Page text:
Founded in Chicago in 1905, Rotary International was one of the first service organizations to go global, founding clubs on six continents in a little over a decade. Many of our nation’s international organizations can trace their heritage to the Rotary or Rotarians. Their original motto, “One profits most who serves best,” seems to have inspired a phrase oft heard in the business community, “The business of doing good is good business.”
What’s more, the Rotarians dedication to international education following World War II is widely considered the inspiration of UNESCO, and Rotary International was one of the first organizations to establish clubs in Eastern Europe following the fall of the Soviet Union.
This past year I have been meeting with community leaders in Tennessee, North Carolina, and Georgia to recruit their participation in the state advisory committees of the U.S. Global Leadership Coalition. Many of the leaders I have met with have been Rotarians. The impression I have developed of Rotarians is that they are a group of Americans that, while very diverse, possess the common traits of being problems solvers and understand the importance of being engaged in the global community.
In Savannah, Georgia, I recently met two Rotarians who had just returned from after volunteering to help vaccinate children abroad. They represent what is perhaps Rotary’s biggest contribution to the international community, its dedication to the eradication of Polio.
The Rotary commitment to eliminating Polio is truly monumental and historic. Most donors, both government and private, tend to stick with an activity for three to five years. Rotary has maintained its commitment to defeating polio for over 25 years. Of the some $9 billion that has been invested around the global since 1985, Rotary is responsible for more than $1 billion. And Rotarians are not just raising money, as like Gordon Mathews and John Neely in Savannah, they are committing their personal time and knowledge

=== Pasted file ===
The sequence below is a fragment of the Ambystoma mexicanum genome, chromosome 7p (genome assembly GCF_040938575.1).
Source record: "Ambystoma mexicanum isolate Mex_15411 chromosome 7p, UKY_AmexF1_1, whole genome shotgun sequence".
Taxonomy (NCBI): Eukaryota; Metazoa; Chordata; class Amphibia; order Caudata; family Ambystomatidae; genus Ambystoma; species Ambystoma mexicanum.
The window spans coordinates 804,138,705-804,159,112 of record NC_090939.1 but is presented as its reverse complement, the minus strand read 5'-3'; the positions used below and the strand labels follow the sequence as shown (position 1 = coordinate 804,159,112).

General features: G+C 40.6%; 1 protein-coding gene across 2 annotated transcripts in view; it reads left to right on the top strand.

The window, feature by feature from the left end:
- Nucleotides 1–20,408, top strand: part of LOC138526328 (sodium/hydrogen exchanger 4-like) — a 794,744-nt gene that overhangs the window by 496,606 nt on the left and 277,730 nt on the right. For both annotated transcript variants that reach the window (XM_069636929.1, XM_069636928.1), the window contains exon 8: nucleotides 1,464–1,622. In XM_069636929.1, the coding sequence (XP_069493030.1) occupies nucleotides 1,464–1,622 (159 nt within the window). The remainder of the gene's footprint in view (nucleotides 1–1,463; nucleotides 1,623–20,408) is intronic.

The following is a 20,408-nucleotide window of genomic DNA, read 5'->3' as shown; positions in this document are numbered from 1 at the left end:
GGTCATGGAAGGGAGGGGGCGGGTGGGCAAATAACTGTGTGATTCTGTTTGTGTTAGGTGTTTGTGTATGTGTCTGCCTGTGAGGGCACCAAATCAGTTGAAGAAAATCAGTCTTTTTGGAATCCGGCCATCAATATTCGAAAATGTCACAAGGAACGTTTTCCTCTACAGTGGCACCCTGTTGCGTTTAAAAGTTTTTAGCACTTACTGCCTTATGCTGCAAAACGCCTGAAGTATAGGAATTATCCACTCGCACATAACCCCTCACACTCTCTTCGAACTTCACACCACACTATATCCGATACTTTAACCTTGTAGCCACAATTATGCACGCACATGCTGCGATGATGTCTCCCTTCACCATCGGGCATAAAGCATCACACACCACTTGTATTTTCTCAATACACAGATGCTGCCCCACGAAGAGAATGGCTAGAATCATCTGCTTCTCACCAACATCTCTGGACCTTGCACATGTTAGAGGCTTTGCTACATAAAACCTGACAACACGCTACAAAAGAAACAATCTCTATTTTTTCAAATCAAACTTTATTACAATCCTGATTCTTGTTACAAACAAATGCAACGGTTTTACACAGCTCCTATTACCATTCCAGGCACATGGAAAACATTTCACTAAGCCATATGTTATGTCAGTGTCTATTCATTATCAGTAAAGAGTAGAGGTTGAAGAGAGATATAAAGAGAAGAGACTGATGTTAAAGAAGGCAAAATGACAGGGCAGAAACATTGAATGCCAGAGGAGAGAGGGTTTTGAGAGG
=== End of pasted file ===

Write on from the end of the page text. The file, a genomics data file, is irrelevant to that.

What has been accomplished? Today 209 countries are Polio free, and there were less than 700 cases of Polio last year. The scourge needs to be defeated in only three remaining countries –Afghanistan, Nigeria, and Pakistan.
With ending polio in sight (but still needing more years of concerted effort), whatever the next global challenge Rotary takes up, be it water as Rotary Chattanooga is addressing in the Dominican Republic, or another global need, I am sure it will do it with focus and persistence that will produce durable results.
For these and other efforts, Rotaract week reminds us that philanthropy and public service are powerful tools for global stability and peace. As we move into budget season, we must not forget the power American leadership has to shape our world for the better, and the importance of sharing the load. Organizations like Rotary International cannot continue their work without the complementing efforts of the public and private sectors.